A Journey to Clean Water and Better Health

Hearts & Heroes

In August 2017, a group of volunteers from the Wishing Well International Foundation (WWIF), WWIF South Africa and H2O International pulled together for a ten-day road trip across southern Africa deploying water filtration technology (or wells) in developing areas battling the clean water crisis. What this trip also achieved was to provide donors and sponsors with the opportunity to be hands-on in deploying filtration technology and see first-hand the impact of their donations.

This was the second annual journey, dubbed the 10-1-10 Africa Expedition, and the route took the team through rural South Africa and Swaziland to areas like Usuthu Gorge, Lavumisa, Oshoek, Hazyview, Thonga Village and Komatipoort. The focus was on providing and installing wells at crèches and schools where the majority of the local community would congregate at mealtimes, and alongside the filtration solution, volunteers had the opportunity to discuss hygiene and sanitation with young minds who would one day pass this knowledge on to their own families.

Along the route the expedition team saw around 200 water filters deployed in new communities, directly impacting the lives of 2 000 people. They also visited the sites of previous deployments in order to check water quality and equipment.

Wishing Well purifiers use low-technology biofoam bucket systems that are a simple yet effective method for reducing bacteria and viruses in water. Flocculant is added at first to bind unwanted contaminants together that eventually settle at the bottom of the bucket and the system then uses gravity rather than pressure or electricity to pass water through the filtration media, which removes the remainder of impurities.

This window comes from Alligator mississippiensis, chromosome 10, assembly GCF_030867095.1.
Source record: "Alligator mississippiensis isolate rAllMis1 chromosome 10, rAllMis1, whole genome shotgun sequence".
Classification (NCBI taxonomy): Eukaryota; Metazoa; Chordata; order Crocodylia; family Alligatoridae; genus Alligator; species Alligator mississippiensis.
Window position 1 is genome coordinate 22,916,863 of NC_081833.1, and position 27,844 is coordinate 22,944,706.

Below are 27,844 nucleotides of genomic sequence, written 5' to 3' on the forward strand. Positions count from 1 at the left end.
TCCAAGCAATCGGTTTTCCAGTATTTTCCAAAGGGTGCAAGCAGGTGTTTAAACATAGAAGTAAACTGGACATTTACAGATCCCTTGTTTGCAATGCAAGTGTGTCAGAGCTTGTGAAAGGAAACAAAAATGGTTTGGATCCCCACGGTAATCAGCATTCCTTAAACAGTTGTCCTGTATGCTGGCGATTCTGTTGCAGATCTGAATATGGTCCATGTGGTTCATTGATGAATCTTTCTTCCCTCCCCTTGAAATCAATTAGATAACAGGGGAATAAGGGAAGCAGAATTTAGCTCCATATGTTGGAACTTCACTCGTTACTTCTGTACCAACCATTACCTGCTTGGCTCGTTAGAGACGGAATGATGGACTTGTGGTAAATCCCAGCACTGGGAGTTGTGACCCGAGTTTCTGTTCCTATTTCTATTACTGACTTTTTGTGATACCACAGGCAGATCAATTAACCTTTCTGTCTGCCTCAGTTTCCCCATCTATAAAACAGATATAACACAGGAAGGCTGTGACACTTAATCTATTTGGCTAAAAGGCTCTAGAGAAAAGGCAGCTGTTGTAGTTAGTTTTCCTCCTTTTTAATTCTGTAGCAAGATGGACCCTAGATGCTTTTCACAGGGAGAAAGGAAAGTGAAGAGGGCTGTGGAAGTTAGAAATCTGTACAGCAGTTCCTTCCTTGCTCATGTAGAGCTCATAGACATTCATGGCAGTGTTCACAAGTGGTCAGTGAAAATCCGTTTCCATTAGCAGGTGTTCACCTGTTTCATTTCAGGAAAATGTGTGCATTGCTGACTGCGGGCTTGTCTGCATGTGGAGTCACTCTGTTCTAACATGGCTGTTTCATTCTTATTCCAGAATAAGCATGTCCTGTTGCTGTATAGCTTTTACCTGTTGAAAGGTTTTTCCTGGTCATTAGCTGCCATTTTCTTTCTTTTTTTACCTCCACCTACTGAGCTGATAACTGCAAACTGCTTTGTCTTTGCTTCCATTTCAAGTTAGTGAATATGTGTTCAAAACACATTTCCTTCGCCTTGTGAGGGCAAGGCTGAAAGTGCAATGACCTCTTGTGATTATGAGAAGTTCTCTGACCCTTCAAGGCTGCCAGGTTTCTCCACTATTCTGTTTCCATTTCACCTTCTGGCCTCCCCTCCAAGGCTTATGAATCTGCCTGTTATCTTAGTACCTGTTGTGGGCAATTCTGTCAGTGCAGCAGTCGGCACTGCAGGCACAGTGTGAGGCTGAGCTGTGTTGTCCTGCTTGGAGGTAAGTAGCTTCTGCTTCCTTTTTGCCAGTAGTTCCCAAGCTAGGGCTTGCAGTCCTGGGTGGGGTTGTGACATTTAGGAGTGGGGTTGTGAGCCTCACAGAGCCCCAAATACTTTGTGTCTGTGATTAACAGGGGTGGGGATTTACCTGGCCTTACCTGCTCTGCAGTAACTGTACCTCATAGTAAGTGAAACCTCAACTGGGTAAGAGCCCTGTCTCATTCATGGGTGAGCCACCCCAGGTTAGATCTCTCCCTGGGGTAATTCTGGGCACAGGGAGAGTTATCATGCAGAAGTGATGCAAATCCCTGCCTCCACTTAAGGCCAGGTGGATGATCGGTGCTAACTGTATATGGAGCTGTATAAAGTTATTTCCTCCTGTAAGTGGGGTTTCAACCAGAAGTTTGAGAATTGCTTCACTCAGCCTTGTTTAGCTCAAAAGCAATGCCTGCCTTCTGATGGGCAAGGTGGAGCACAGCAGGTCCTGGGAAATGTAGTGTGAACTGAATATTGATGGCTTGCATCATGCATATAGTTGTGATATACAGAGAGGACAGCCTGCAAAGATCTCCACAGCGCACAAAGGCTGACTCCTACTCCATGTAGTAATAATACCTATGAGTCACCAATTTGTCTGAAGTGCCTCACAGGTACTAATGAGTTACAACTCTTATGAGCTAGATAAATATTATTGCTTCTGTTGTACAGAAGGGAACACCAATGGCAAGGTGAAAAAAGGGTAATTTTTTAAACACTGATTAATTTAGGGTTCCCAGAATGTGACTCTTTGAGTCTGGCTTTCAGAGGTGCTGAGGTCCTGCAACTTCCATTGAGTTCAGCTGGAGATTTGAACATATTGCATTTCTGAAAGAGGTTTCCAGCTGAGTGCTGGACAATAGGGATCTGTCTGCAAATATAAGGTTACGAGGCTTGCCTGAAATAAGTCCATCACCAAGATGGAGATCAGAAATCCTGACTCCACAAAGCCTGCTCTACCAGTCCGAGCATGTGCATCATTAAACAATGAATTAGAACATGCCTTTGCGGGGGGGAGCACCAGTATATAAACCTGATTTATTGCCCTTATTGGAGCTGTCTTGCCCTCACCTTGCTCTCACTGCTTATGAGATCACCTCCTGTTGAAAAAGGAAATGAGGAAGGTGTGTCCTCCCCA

• The system removes up to 99% of contaminants.
  • It’s an affordable and easy-to-use filtration system requiring minimal maintenance, proven to be one of the most sustainable filtration methods for rural areas.
  • What makes the system more sustainable than others is the buy-in of locals and the work of local committees trained to check and maintain the systems.

Whereas many non-profit organisations divert their funds to research or other areas that don’t directly benefit communities, WWIF has remained focused on turning donations into drinking water and thereby drastically improving the quality of life for the locals who live in those communities.

While there's still a large gap to cover and 200 wells might not sound like much, the logistics of the 10-1-10 Africa Expedition covers vast distances across rural Africa and makes an enormous impact. Just one well can provide clean, safe drinking water for ten people for up to ten years, and each well costs about R1 500.

For every R150 donated, one person’s life is changed for the better for the next ten years.

The team is hoping to raise enough money by 2019 to purchase 3 000 to 4 000 water filtration units to directly impact 30 000 to 40 000 lives. WWIF SA’s Ken Lister and WWIF SA President, Tony Marchesini, attended the 2017 expedition, along with Guillermo Guzman, Founder and CEO of WWIF, having already participated in WWIF projects in destinations such as Ghana, Haiti and the Dominican Republic. They demonstrate the organisation’s hands-on approach and belief that “it’s crucial to lead by example”. He calls on the rest of the water treatment industry to join them in their mission to contribute towards a worthy cause.

Instead of having to travel outrageous distances daily to collect water from streams and rivers, families can drink and cook with filtered water from a source closer to home, thanks to the Wishing Well International Foundation. Not only is the water safer to consume, it also enables families to spend more time together, time that would otherwise be spent looking for cleaner water or in clinics due to poor health.


For more visit www.wishingwellint.co.za and make a donation via the website or backabuddy.co.za

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